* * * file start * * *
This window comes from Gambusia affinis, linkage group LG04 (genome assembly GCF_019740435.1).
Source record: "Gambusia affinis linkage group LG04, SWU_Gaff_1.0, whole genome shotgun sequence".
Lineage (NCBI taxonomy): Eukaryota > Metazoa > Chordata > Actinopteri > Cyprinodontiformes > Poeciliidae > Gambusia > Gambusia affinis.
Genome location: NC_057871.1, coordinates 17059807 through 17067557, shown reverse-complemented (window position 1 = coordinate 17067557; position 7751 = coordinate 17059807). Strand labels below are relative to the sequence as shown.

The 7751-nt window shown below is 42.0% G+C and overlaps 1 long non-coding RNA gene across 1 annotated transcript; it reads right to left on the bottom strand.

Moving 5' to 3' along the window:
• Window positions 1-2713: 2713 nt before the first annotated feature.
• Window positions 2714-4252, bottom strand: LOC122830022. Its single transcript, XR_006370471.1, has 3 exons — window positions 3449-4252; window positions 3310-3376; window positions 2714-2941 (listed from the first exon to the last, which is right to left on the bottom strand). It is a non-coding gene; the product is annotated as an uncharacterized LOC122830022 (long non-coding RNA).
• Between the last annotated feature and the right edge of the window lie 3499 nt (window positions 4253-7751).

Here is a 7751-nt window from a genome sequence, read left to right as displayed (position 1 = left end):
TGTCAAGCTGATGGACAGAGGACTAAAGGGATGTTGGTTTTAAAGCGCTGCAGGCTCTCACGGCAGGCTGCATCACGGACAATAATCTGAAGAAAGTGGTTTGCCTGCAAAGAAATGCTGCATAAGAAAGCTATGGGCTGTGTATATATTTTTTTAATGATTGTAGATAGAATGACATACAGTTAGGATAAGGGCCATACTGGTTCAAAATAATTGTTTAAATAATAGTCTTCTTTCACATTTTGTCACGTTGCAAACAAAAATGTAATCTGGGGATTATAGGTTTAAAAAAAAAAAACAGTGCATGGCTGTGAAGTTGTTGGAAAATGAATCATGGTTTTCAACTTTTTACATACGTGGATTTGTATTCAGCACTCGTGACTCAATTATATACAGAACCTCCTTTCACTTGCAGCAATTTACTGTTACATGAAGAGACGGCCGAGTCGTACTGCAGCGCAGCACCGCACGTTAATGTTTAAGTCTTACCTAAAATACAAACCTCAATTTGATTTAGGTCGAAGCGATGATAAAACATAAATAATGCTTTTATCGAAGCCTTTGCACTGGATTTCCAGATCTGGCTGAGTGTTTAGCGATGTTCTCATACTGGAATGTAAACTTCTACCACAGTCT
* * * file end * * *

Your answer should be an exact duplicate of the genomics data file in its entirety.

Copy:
This window comes from Gambusia affinis, linkage group LG04 (genome assembly GCF_019740435.1).
Source record: "Gambusia affinis linkage group LG04, SWU_Gaff_1.0, whole genome shotgun sequence".
Lineage (NCBI taxonomy): Eukaryota > Metazoa > Chordata > Actinopteri > Cyprinodontiformes > Poeciliidae > Gambusia > Gambusia affinis.
Genome location: NC_057871.1, coordinates 17059807 through 17067557, shown reverse-complemented (window position 1 = coordinate 17067557; position 7751 = coordinate 17059807). Strand labels below are relative to the sequence as shown.

The 7751-nt window shown below is 42.0% G+C and overlaps 1 long non-coding RNA gene across 1 annotated transcript; it reads right to left on the bottom strand.

Moving 5' to 3' along the window:
• Window positions 1-2713: 2713 nt before the first annotated feature.
• Window positions 2714-4252, bottom strand: LOC122830022. Its single transcript, XR_006370471.1, has 3 exons — window positions 3449-4252; window positions 3310-3376; window positions 2714-2941 (listed from the first exon to the last, which is right to left on the bottom strand). It is a non-coding gene; the product is annotated as an uncharacterized LOC122830022 (long non-coding RNA).
• Between the last annotated feature and the right edge of the window lie 3499 nt (window positions 4253-7751).

Here is a 7751-nt window from a genome sequence, read left to right as displayed (position 1 = left end):
TGTCAAGCTGATGGACAGAGGACTAAAGGGATGTTGGTTTTAAAGCGCTGCAGGCTCTCACGGCAGGCTGCATCACGGACAATAATCTGAAGAAAGTGGTTTGCCTGCAAAGAAATGCTGCATAAGAAAGCTATGGGCTGTGTATATATTTTTTTAATGATTGTAGATAGAATGACATACAGTTAGGATAAGGGCCATACTGGTTCAAAATAATTGTTTAAATAATAGTCTTCTTTCACATTTTGTCACGTTGCAAACAAAAATGTAATCTGGGGATTATAGGTTTAAAAAAAAAAAACAGTGCATGGCTGTGAAGTTGTTGGAAAATGAATCATGGTTTTCAACTTTTTACATACGTGGATTTGTATTCAGCACTCGTGACTCAATTATATACAGAACCTCCTTTCACTTGCAGCAATTTACTGTTACATGAAGAGACGGCCGAGTCGTACTGCAGCGCAGCACCGCACGTTAATGTTTAAGTCTTACCTAAAATACAAACCTCAATTTGATTTAGGTCGAAGCGATGATAAAACATAAATAATGCTTTTATCGAAGCCTTTGCACTGGATTTCCAGATCTGGCTGAGTGTTTAGCGATGTTCTCATACTGGAATGTAAACTTCTACCACAGTCT